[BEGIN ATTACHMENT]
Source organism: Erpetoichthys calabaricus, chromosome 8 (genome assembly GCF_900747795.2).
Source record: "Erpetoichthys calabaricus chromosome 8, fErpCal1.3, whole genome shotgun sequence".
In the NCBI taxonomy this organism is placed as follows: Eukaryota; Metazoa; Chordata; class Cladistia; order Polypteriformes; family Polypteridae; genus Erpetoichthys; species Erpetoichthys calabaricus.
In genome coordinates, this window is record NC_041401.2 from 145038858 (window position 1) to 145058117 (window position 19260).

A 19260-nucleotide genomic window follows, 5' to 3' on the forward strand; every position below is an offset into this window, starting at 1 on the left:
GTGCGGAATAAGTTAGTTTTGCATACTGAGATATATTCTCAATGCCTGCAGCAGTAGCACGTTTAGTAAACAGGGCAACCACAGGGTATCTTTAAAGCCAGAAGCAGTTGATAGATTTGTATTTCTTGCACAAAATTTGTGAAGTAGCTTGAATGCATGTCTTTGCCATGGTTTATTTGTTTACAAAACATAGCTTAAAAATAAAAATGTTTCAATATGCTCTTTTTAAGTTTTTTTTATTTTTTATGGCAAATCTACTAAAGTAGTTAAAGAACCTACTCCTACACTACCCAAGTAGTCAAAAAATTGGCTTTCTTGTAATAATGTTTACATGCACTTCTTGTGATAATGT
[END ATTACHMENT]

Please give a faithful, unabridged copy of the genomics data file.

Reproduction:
Source organism: Erpetoichthys calabaricus, chromosome 8 (genome assembly GCF_900747795.2).
Source record: "Erpetoichthys calabaricus chromosome 8, fErpCal1.3, whole genome shotgun sequence".
In the NCBI taxonomy this organism is placed as follows: Eukaryota; Metazoa; Chordata; class Cladistia; order Polypteriformes; family Polypteridae; genus Erpetoichthys; species Erpetoichthys calabaricus.
In genome coordinates, this window is record NC_041401.2 from 145038858 (window position 1) to 145058117 (window position 19260).

A 19260-nucleotide genomic window follows, 5' to 3' on the forward strand; every position below is an offset into this window, starting at 1 on the left:
GTGCGGAATAAGTTAGTTTTGCATACTGAGATATATTCTCAATGCCTGCAGCAGTAGCACGTTTAGTAAACAGGGCAACCACAGGGTATCTTTAAAGCCAGAAGCAGTTGATAGATTTGTATTTCTTGCACAAAATTTGTGAAGTAGCTTGAATGCATGTCTTTGCCATGGTTTATTTGTTTACAAAACATAGCTTAAAAATAAAAATGTTTCAATATGCTCTTTTTAAGTTTTTTTTATTTTTTATGGCAAATCTACTAAAGTAGTTAAAGAACCTACTCCTACACTACCCAAGTAGTCAAAAAATTGGCTTTCTTGTAATAATGTTTACATGCACTTCTTGTGATAATGT